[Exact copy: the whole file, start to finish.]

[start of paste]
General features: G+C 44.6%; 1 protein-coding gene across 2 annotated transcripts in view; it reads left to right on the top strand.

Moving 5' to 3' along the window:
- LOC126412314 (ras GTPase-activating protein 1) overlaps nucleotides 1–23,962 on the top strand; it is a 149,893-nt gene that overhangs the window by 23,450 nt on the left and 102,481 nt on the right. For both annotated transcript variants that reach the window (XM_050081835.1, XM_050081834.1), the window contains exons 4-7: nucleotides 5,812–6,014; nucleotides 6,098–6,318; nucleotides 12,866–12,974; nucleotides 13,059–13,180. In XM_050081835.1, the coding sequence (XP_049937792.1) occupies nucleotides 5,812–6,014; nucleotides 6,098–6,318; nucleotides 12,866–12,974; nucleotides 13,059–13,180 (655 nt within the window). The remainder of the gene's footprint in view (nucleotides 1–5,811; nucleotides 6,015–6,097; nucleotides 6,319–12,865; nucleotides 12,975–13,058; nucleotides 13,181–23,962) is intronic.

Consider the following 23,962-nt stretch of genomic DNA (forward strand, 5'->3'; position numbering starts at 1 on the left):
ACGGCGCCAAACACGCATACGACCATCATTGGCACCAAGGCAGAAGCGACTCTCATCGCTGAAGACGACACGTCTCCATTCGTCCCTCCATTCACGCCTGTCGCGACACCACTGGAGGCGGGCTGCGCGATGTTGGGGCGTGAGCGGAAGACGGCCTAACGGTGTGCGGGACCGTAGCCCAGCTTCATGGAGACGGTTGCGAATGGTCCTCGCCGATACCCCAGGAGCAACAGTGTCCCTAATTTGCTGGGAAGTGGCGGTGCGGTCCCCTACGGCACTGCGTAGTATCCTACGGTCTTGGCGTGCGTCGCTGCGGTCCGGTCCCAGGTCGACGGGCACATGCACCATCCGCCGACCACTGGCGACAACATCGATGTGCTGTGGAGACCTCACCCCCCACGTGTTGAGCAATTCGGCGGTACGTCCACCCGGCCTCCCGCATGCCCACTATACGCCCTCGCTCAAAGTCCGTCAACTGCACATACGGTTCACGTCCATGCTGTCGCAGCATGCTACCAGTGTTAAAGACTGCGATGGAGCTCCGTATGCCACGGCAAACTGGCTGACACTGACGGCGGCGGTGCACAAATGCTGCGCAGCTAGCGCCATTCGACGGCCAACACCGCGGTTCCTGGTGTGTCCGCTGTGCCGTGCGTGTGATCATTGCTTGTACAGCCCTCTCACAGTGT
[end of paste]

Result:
General features: G+C 44.6%; 1 protein-coding gene across 2 annotated transcripts in view; it reads left to right on the top strand.

Moving 5' to 3' along the window:
- LOC126412314 (ras GTPase-activating protein 1) overlaps nucleotides 1–23,962 on the top strand; it is a 149,893-nt gene that overhangs the window by 23,450 nt on the left and 102,481 nt on the right. For both annotated transcript variants that reach the window (XM_050081835.1, XM_050081834.1), the window contains exons 4-7: nucleotides 5,812–6,014; nucleotides 6,098–6,318; nucleotides 12,866–12,974; nucleotides 13,059–13,180. In XM_050081835.1, the coding sequence (XP_049937792.1) occupies nucleotides 5,812–6,014; nucleotides 6,098–6,318; nucleotides 12,866–12,974; nucleotides 13,059–13,180 (655 nt within the window). The remainder of the gene's footprint in view (nucleotides 1–5,811; nucleotides 6,015–6,097; nucleotides 6,319–12,865; nucleotides 12,975–13,058; nucleotides 13,181–23,962) is intronic.

Consider the following 23,962-nt stretch of genomic DNA (forward strand, 5'->3'; position numbering starts at 1 on the left):
ACGGCGCCAAACACGCATACGACCATCATTGGCACCAAGGCAGAAGCGACTCTCATCGCTGAAGACGACACGTCTCCATTCGTCCCTCCATTCACGCCTGTCGCGACACCACTGGAGGCGGGCTGCGCGATGTTGGGGCGTGAGCGGAAGACGGCCTAACGGTGTGCGGGACCGTAGCCCAGCTTCATGGAGACGGTTGCGAATGGTCCTCGCCGATACCCCAGGAGCAACAGTGTCCCTAATTTGCTGGGAAGTGGCGGTGCGGTCCCCTACGGCACTGCGTAGTATCCTACGGTCTTGGCGTGCGTCGCTGCGGTCCGGTCCCAGGTCGACGGGCACATGCACCATCCGCCGACCACTGGCGACAACATCGATGTGCTGTGGAGACCTCACCCCCCACGTGTTGAGCAATTCGGCGGTACGTCCACCCGGCCTCCCGCATGCCCACTATACGCCCTCGCTCAAAGTCCGTCAACTGCACATACGGTTCACGTCCATGCTGTCGCAGCATGCTACCAGTGTTAAAGACTGCGATGGAGCTCCGTATGCCACGGCAAACTGGCTGACACTGACGGCGGCGGTGCACAAATGCTGCGCAGCTAGCGCCATTCGACGGCCAACACCGCGGTTCCTGGTGTGTCCGCTGTGCCGTGCGTGTGATCATTGCTTGTACAGCCCTCTCACAGTGT